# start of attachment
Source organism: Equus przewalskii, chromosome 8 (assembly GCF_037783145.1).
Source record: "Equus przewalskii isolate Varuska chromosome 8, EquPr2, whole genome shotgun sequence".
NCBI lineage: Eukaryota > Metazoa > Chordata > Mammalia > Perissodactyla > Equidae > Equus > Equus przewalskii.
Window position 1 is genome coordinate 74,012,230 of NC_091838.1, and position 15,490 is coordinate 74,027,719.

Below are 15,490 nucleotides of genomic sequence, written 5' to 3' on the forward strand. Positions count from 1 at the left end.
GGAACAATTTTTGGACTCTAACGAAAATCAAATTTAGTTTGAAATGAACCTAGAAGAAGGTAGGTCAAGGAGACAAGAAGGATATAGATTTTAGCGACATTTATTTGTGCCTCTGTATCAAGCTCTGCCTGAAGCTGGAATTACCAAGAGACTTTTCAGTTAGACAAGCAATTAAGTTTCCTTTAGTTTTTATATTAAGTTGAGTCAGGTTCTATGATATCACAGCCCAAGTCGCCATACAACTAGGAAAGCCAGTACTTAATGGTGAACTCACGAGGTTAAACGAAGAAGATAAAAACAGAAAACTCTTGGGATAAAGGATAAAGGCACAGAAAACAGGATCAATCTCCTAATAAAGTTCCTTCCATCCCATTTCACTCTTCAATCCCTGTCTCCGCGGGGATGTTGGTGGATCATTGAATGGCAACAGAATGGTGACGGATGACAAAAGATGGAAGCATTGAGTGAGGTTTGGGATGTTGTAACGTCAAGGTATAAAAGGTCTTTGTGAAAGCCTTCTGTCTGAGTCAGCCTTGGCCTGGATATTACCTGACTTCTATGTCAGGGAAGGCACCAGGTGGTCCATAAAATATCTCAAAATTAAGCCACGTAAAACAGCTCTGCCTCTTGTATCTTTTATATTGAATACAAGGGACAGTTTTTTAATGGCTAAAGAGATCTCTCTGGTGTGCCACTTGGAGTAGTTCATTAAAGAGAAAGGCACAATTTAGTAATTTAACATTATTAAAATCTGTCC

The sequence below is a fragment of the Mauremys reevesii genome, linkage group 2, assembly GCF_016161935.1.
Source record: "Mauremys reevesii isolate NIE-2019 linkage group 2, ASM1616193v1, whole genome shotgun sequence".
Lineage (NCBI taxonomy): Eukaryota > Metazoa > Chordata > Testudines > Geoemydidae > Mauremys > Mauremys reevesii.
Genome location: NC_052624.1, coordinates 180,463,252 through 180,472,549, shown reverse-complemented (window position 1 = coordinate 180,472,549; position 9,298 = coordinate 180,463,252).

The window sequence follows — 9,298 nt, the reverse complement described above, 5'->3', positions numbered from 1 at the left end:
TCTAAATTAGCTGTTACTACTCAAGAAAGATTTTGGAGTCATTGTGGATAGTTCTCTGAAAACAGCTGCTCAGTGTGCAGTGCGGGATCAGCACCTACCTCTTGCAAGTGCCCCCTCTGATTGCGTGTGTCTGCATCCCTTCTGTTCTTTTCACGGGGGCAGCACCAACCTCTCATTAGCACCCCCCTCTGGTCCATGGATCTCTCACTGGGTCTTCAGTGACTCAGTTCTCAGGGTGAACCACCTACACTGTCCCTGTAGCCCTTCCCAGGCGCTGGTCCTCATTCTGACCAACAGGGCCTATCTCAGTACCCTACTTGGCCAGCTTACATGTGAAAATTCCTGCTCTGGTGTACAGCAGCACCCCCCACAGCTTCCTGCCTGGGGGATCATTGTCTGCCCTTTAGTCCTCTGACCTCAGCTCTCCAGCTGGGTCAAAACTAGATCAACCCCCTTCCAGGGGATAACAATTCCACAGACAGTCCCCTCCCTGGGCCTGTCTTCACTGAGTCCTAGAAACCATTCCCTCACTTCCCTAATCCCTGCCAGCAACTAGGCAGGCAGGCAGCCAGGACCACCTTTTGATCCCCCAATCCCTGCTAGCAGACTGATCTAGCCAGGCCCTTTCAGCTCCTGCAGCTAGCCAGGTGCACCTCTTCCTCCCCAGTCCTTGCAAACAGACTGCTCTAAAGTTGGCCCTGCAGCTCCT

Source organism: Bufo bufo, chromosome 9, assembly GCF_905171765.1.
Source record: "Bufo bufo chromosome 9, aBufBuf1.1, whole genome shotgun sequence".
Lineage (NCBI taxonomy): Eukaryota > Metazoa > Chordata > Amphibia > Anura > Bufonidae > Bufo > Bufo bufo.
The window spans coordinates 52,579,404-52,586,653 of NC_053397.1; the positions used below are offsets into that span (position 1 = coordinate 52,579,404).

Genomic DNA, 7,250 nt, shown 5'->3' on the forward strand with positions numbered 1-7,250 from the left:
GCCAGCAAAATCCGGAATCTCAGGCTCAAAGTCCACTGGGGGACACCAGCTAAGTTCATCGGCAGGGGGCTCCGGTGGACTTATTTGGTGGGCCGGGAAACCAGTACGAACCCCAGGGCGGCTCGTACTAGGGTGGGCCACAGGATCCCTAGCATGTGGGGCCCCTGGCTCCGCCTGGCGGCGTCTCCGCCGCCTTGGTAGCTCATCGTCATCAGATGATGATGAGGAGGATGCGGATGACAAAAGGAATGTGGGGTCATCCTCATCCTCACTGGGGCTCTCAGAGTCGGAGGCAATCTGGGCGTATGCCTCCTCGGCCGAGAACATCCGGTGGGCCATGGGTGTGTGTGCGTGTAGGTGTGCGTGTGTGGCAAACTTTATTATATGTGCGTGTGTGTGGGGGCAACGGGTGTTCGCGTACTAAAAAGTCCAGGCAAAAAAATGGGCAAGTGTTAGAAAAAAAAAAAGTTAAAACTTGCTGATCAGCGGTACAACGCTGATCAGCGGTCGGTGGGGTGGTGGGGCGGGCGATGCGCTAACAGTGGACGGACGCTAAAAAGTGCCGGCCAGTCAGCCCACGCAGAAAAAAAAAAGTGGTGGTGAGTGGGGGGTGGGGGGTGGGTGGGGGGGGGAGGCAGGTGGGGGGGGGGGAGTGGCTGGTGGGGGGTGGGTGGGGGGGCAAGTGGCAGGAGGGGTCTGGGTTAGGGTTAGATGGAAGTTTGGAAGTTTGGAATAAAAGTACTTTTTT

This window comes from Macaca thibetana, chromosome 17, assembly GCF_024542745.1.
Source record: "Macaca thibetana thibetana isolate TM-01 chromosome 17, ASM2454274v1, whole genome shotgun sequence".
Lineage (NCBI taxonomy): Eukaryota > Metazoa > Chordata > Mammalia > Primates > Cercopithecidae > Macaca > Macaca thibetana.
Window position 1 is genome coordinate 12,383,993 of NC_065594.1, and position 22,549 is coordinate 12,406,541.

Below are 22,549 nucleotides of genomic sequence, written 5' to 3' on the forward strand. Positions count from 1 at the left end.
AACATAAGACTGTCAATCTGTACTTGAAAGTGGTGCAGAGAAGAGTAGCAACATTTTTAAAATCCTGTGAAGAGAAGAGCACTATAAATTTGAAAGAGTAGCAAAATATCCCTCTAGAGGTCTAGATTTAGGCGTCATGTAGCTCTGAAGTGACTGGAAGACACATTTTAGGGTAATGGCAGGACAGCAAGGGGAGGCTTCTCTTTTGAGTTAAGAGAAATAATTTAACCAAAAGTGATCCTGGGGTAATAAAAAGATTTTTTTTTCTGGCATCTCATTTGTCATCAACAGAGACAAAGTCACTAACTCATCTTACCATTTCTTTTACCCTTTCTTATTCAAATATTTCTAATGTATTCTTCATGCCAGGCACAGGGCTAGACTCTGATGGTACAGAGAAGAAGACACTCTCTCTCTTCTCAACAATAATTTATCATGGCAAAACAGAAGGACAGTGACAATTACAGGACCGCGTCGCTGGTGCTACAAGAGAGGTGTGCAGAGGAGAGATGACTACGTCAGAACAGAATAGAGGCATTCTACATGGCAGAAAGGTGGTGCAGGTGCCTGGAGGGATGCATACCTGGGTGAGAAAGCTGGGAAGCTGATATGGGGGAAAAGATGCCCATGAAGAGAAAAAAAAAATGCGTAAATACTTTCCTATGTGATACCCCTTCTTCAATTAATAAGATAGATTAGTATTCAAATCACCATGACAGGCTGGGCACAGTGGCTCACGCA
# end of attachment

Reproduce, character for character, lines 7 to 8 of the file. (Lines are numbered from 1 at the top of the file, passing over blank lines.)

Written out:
The sequence below is a fragment of the Mauremys reevesii genome, linkage group 2, assembly GCF_016161935.1.
Source record: "Mauremys reevesii isolate NIE-2019 linkage group 2, ASM1616193v1, whole genome shotgun sequence".